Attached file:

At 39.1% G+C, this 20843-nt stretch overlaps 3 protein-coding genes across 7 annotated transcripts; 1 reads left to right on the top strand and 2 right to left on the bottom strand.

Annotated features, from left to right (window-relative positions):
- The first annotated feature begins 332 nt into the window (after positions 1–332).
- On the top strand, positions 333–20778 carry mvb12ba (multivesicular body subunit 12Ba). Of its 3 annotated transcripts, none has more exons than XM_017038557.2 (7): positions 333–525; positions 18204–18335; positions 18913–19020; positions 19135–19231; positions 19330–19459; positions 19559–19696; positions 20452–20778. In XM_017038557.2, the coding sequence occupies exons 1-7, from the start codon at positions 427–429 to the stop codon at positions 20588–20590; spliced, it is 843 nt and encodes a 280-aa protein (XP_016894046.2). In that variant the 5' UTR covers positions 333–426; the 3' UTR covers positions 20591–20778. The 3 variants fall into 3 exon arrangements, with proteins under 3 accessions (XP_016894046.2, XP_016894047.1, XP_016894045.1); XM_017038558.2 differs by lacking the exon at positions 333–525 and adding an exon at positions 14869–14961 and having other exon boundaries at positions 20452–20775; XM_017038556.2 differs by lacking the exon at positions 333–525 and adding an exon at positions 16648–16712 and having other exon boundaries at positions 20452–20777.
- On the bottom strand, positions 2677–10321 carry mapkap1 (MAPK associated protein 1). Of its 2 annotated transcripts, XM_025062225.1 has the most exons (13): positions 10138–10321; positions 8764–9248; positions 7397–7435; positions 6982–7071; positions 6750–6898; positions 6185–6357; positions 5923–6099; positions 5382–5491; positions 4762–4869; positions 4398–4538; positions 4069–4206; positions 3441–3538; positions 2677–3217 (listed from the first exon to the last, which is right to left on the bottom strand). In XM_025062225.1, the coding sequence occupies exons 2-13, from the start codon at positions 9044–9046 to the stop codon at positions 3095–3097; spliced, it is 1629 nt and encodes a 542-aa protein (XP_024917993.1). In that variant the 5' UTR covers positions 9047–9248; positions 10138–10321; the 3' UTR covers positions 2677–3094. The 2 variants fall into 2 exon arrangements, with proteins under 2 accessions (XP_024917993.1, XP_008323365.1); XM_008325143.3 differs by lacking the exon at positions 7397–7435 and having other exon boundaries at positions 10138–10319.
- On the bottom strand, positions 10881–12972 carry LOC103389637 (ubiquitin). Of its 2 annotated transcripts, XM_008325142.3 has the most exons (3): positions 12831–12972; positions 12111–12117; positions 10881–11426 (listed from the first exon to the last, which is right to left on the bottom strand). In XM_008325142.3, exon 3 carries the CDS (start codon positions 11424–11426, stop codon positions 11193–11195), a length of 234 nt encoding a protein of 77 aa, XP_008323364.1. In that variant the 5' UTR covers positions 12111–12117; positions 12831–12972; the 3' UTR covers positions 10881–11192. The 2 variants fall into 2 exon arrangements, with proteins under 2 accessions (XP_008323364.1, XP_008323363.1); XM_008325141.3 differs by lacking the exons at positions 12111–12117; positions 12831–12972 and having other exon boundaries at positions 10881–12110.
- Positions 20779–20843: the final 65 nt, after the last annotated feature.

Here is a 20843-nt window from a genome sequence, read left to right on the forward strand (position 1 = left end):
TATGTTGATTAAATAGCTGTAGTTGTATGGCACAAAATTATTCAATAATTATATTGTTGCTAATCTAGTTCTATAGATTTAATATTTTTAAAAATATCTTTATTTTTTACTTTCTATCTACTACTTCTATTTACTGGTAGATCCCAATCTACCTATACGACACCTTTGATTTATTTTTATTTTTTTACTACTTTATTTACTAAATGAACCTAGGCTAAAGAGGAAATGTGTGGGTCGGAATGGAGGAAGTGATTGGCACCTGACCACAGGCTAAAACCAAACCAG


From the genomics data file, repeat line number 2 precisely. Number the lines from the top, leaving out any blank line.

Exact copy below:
Annotated features, from left to right (window-relative positions):